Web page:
# Free Wiring Diagram!

OK, so, we got autonomous this year! Well, if you’re like me, it’s hard to decide on one autonomous program to run. Especially if you haven’t talked with your alliance partner. So, we got this solution… at radioshack, you can buy a little double-pole rotary switch with 6 positions. It took awhile, but I figured out how to wire it together so it only uses 3 inputs. Then just use some code to assign each input to one bit in a variable, and when you turn it it counts from 0 to five in binary. Great for last-minute program selection! Just code it so it branches the program according to the variable. If anyone would like the wiring diagram and/or the code for it, let me know and I’ll see what I can do.

Good stuff,
Mike Alighieri

We had many positions on our selector…

High and low speed…

None, one, or both of our wings open…

4 positions on the ramp and 1 not…

We went where you wanted us, how you wanted us, when ever you wanted us…

Thanks to our programmer - Dave…!! W00T!

*Originally posted by Mike Alighieri *
**OK, so, we got autonomous this year! Well, if you’re like me, it’s hard to decide on one autonomous program to run. Especially if you haven’t talked with your alliance partner. So, we got this solution… at radioshack, you can buy a little double-pole rotary switch with 6 positions. It took awhile, but I figured out how to wire it together so it only uses 3 inputs. Then just use some code to assign each input to one bit in a variable, and when you turn it it counts from 0 to five in binary. Great for last-minute program selection! Just code it so it branches the program according to the variable. If anyone would like the wiring diagram and/or the code for it, let me know and I’ll see what I can do.

Good stuff,
Mike Alighieri **

yeah, we used one of those too, but just fpr left, right, normal, and extended autonomous modes

Ive seen some teams hook that switch up actually physically on their robot and selected it as they set up, other teams (such as us) put the switch on our operator pannel and selected it before we hooked up to the players station

*Originally posted by D.J. Fluck *
**Ive seen some teams hook that switch up actually physically on their robot and selected it as they set up, other teams (such as us) put the switch on our operator pannel and selected it before we hooked up to the players station **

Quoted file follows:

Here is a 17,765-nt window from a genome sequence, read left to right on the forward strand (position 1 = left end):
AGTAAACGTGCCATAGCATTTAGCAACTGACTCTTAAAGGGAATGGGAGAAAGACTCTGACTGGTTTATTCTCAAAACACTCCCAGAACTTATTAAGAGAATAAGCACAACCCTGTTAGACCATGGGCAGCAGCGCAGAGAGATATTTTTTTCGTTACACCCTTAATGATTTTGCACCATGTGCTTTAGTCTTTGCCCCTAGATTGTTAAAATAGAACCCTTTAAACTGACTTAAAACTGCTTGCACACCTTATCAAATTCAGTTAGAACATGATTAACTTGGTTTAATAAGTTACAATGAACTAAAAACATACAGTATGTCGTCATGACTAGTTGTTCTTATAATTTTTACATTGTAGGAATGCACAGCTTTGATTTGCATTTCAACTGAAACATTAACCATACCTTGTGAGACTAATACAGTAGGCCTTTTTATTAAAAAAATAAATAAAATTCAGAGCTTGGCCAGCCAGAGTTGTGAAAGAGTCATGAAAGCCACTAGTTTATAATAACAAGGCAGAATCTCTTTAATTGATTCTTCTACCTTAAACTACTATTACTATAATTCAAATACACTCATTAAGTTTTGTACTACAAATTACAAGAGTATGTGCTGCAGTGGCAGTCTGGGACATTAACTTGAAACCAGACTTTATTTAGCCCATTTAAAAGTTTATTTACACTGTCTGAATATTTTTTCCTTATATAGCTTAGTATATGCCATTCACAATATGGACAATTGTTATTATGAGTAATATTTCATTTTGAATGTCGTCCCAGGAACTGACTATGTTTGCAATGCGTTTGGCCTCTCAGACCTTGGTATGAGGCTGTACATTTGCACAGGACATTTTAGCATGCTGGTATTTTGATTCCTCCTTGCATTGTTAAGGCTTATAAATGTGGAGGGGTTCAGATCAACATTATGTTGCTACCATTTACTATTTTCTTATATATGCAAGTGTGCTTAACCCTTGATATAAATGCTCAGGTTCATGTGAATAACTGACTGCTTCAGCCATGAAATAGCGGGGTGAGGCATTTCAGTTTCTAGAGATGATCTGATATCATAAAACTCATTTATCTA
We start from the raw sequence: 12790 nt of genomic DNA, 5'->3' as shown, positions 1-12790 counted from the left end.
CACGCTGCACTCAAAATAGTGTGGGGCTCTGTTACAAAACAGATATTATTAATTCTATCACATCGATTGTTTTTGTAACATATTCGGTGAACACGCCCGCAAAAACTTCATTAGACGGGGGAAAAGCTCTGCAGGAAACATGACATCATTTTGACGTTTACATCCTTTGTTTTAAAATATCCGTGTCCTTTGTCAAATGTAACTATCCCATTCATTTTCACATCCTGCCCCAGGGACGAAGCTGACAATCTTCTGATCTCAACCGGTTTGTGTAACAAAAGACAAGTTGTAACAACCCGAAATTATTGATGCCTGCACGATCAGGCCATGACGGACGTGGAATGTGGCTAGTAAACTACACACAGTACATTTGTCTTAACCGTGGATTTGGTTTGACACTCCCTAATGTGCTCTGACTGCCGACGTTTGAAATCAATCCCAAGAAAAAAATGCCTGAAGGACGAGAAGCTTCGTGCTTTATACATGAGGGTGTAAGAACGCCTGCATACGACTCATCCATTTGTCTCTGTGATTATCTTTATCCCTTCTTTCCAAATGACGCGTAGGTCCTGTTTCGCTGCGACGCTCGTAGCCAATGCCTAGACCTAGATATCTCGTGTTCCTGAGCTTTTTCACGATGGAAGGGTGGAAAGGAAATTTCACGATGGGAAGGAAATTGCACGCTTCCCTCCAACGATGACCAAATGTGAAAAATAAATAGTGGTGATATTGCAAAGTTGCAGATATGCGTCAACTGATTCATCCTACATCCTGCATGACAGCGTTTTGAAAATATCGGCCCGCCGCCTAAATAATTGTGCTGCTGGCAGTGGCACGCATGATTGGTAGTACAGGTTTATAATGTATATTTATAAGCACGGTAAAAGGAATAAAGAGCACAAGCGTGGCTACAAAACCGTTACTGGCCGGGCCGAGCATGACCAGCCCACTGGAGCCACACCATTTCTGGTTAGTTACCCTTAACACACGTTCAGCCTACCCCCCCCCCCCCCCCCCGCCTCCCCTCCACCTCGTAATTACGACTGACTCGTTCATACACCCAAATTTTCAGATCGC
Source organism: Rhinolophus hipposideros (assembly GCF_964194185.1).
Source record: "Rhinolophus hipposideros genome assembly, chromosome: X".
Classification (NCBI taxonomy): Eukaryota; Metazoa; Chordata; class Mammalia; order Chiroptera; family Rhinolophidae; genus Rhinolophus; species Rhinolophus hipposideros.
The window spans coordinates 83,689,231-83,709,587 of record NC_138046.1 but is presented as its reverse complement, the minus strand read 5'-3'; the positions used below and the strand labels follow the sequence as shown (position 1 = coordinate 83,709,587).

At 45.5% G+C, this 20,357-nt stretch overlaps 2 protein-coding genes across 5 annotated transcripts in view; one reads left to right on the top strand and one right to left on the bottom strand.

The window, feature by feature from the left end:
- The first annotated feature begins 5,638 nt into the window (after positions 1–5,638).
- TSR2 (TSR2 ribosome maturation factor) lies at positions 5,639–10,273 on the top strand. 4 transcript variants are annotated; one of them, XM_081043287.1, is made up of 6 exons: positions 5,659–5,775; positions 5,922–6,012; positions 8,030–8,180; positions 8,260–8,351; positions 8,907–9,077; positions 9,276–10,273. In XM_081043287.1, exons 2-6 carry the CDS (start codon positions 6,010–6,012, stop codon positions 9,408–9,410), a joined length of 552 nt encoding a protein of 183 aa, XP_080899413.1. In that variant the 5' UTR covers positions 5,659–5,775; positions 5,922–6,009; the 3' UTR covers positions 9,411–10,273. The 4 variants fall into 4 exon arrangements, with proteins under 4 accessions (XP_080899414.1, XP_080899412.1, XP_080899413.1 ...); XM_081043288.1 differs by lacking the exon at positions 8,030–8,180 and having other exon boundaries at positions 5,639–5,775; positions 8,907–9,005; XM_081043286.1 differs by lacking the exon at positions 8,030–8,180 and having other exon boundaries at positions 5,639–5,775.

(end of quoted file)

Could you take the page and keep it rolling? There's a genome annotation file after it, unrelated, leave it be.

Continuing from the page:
Ours was on our control board. We used a 12-position switch from Radio Shack, though we only used 5 of the positions. We also had a left/right switch, giving us a total of 10 programs for both sides.

we had a 3 postion switch on the robot and a 2 position switch on the OI

I didnt know the auto mode could be set from the User Interface…we woulda won a lot more matches if we remembered to set it properly.

We had 3 switches on the robot to set auto

yeah it basically involves using the competition mode, when the robot is disabled. For a more detailed explination ask in the programming forum.

Team 330, the Beach Bots, had a system where they hit a button on the operator interface and each time they hit it, a counter added 1 and the OI displayed the current setting. They could choose any autonomous mode they wanted with 1 button. I guess they have it set so that when the counter gets to a certain number, it goes back to zero and starts over again.

We used a \$5 Omron BCD thumbwheel switch from Digikey (SW505-ND, pg. 814, Fig. 3). We wired this to three digital inputs on our OI, giving us 8 programs to choose from (the switch actually has 10 BCD positions 0-9, but we didn’t need the extra programs and didn’t want to consume an additional OI digital input). The switch had a built-in numeric display to indicate the program number selected, and it was nice have 8 programs at the expense of only 3 digital inputs, but the one button counter increment solution mentioned above is an even better way to conserve I/O.

*Originally posted by Mike Alighieri *
**…So, we got this solution… at radioshack, you can buy a little double-pole rotary switch with 6 positions.